Avoiding, Ridding Your Home of Pesky Fruit Flies 


By Jim Walker 

Signal Staff Writer 

The current invasive fruit fly infestation of 79-square miles in Santa Clarita means you may or may not have had to deal with fruit flies outside or inside your home. 

If you live in the produce quarantine area — bordered on the north by Castaic Junction, on the south by Oat Mountain, on the west by Del Valle and on the east by Honby Avenue —  you are not allowed to move fruit from your home. 

The fruit can be used but if you want to dispose of it, they need to be double bagged in plastic bags and thrown out. 

If you’re in the quarantine area, you most likely have had fly traps placed around your property. But what can you do if they get inside? Or, if you just want to make sure you don’t get an infestation? 

Terro Fruit Fly Trap allows flies to enter the trap through the holes in the top. PHOTO BY JIM WALKER / THE SIGNAL
Terro Fruit Fly Trap allows flies to enter the trap through the holes in the top. PHOTO BY JIM WALKER / THE SIGNAL

First Things First 

The experts note that fruit flies do their best reproduction at temperatures from 75 to 80 degrees F, which just happens to be the typical temperature inside an energy-conscious SCV home when the outside weather is warm. 

Under ideal conditions, fruit flies can complete an entire reproductive cycle in 10 days. And a female fruit fly can lay hundreds of eggs in a cycle. 

Fruit flies can enter your home in many ways, but one of the most common is aboard fruit you bring in and then set up nicely in an attractive fruit bowl. Ripe bananas are a favorite. And you’d think this would be easy enough to track and control, but fruit flies are attracted to any fruit, sugary substances, anything fermenting and even alcoholic beverages. 

What to do? 

You should know that there are other little annoying flies, such as drain flies (which hatch in drains) and fungus gnats (which hatch in potting soil), that you might confuse with fruit flies. Fruit flies pretty-much look like tiny house flies, while fungus gnats look more like tiny mosquitoes, and drain flies appear more like tiny moths.  

If you suspect you have a fruit fly problem, your first course of action is to try and eliminate their food source. Definitely check out your fruit bowl and any other uncovered sugary items, especially those in dark corners/cupboards. However, in many cases, your problem will be in that kitchen trash, or other trash cans. 

Dump that trash every few days, and you’ll stay ahead of the fruit fly reproductive cycle. But, also, scour the trash can, including crevices. Fruit fly pupae crawl away from the wet garbage and adhere to the can, itself, especially the underside of the lid. If you just stuff a new trash bag in a can full of pupae, you’re not fixing anything.   

And then there are the adults. You don’t want them hanging around, waiting to reproduce in your new trash bag. Besides, the adult stage is the annoying one. They like your breath and your computer screen glow. That’s why the space between your cell phone screen and your nose is a fruit fly buzzing zone.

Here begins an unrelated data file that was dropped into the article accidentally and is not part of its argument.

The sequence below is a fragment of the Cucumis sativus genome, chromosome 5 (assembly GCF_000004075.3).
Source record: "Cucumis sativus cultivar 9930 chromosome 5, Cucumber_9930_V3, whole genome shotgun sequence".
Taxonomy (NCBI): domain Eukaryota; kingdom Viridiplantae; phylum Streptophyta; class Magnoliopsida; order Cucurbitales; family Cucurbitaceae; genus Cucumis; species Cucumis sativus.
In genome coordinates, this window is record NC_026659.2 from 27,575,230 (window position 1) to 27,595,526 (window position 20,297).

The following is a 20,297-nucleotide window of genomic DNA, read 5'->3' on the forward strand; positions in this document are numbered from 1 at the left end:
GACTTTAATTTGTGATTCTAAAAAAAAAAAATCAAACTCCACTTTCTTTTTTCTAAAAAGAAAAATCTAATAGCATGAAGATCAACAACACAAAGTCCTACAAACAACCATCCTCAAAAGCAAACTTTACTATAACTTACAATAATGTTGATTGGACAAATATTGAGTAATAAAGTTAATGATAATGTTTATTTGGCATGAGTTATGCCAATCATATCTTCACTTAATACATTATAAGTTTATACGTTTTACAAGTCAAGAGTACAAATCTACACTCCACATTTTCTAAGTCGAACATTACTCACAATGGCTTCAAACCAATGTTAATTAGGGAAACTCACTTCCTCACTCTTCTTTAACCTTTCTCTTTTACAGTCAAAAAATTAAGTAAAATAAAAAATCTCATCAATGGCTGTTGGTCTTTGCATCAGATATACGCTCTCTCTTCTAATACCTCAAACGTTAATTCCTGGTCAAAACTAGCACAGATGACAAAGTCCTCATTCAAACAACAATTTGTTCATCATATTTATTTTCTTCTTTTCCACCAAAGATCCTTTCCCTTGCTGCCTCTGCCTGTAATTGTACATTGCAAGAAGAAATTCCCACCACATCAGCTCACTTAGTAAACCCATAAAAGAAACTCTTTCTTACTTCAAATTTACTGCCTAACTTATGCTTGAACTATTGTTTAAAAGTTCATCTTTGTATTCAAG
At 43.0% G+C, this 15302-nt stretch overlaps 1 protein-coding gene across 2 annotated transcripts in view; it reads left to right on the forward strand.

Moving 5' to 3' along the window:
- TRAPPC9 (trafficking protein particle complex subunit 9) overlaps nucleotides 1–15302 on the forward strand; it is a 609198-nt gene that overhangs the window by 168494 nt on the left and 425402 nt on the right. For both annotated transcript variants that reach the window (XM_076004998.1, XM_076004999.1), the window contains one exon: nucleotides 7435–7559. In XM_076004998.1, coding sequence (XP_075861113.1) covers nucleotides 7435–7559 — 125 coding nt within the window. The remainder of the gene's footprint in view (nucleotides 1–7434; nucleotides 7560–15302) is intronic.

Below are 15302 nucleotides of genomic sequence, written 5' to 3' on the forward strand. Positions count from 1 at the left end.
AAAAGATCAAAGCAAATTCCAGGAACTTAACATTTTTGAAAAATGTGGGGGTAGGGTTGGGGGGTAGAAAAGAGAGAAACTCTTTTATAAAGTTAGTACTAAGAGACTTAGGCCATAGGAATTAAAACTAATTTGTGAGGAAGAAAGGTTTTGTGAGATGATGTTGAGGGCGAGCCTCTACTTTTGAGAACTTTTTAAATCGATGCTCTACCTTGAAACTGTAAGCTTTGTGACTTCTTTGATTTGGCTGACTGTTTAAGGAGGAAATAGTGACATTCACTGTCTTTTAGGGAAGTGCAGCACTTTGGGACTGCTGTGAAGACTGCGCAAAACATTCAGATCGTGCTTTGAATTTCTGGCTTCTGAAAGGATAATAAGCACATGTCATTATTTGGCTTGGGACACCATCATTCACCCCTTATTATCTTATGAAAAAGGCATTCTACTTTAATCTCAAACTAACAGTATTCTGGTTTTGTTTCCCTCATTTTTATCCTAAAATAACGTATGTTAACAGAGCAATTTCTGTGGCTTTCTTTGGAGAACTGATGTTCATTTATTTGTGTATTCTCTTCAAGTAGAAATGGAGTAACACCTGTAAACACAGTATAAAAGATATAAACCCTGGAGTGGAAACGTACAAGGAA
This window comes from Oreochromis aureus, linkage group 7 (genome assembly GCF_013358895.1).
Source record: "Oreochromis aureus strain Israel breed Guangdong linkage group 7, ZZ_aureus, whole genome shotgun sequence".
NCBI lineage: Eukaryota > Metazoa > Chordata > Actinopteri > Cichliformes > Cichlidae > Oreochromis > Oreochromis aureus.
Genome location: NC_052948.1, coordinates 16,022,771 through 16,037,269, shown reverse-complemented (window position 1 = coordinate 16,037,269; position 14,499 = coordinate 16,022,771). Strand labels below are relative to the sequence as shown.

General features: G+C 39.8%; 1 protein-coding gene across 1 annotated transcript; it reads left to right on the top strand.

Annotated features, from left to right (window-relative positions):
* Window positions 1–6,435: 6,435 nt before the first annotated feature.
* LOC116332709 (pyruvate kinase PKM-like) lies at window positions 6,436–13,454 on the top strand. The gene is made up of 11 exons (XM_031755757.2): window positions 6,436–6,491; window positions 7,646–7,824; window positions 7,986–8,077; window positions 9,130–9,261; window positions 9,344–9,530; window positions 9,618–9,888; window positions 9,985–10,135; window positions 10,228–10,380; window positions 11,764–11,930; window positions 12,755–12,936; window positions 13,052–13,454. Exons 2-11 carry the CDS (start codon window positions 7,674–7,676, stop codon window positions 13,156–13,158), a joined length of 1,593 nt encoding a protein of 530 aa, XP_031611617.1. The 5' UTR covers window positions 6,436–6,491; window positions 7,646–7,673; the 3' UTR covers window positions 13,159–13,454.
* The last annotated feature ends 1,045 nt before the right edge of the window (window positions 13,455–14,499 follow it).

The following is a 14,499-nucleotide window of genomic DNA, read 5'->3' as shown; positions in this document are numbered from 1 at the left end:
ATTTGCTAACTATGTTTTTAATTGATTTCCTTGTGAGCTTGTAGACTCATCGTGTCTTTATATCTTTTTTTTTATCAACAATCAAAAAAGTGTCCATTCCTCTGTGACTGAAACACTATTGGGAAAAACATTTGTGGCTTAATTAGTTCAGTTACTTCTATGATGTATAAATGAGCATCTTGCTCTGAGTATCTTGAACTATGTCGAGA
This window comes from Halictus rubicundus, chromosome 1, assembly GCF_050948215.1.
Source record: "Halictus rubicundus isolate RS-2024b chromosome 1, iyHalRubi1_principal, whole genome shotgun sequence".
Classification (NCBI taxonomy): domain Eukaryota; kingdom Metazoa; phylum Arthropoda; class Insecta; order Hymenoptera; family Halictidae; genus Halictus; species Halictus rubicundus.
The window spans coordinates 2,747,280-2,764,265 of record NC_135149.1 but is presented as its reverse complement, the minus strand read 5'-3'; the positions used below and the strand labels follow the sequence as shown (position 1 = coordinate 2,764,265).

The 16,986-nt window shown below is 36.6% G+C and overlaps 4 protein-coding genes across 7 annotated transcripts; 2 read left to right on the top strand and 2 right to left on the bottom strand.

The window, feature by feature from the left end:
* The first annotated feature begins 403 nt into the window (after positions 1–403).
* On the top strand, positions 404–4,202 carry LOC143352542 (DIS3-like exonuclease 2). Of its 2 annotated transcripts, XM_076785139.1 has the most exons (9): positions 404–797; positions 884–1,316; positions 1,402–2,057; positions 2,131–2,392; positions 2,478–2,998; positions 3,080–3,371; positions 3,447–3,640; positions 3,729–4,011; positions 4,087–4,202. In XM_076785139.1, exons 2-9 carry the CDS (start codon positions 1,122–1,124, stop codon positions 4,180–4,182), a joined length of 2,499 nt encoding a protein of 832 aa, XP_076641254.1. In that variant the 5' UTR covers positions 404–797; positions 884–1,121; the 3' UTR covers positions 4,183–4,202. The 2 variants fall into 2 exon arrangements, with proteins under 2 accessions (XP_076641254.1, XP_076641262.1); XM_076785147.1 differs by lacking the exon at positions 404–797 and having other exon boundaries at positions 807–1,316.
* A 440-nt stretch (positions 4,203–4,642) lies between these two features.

But here is the fun part. If your pesky guests are fruit flies, you have easy access to their kryptonite. And that is vinegar! Fruit flies are attracted to vinegar. They simply can’t resist it. And so, it provides a powerful bait or lure for fruit fly traps, either homemade or store-bought. 

Such traps should be placed close to the concentration of adult fruit flies, be it the trash can or fruit bowl, or any other location where they hover. And a TV or computer screen on continuous screensaver glow is another great trap location. 

As noted, the trap bait is vinegar. This goes in the bottom of your trap. Some experts recommend only apple cider vinegar, others also like white vinegar. And if you add a touch of sweet, via a pinch of brown sugar or some red fruit juice, that is just frosting on the flies’ end-cake. 

Now the vinegar doesn’t kill the flies, drowning does. Especially if you add a drop of dish soap to reduce the vinegar’s surface tension, the flies crawl to the liquid or land in it and get stuck, eventually sinking to the bottom. 

With a store-bought trap, such as a Terro trap, little holes in the top allow the flies in, but make it harder for them to fly out of the confined space above the vinegar. With a homemade trap (vinegar in a bowl), you can cover the top of the bowl with plastic wrap and poke holes in the wrap to accomplish the same thing. 

Both homemade traps and Terro traps work, though the Terros are definitely more attractive. However, your only cost with a homemade trap is the vinegar. 

Oh, and one last point: Know that fermenting Jack-o’-lanterns provide great fruit fly food.  

You can cover your homemade trap with plastic wrap and poke holes in it -- Jim Walker
You can cover your homemade trap with plastic wrap and poke holes in it — Jim Walker

Homemade Traps 

A homemade trap requires vinegar, dish soap, plastic wrap and a bowl. 

Pour the vinegar in a bowl. Add a drop of dish soap to trap the flies. Cover the bowl with plastic wrap. Add a few holes in the top for the flies to get to the vinegar. 

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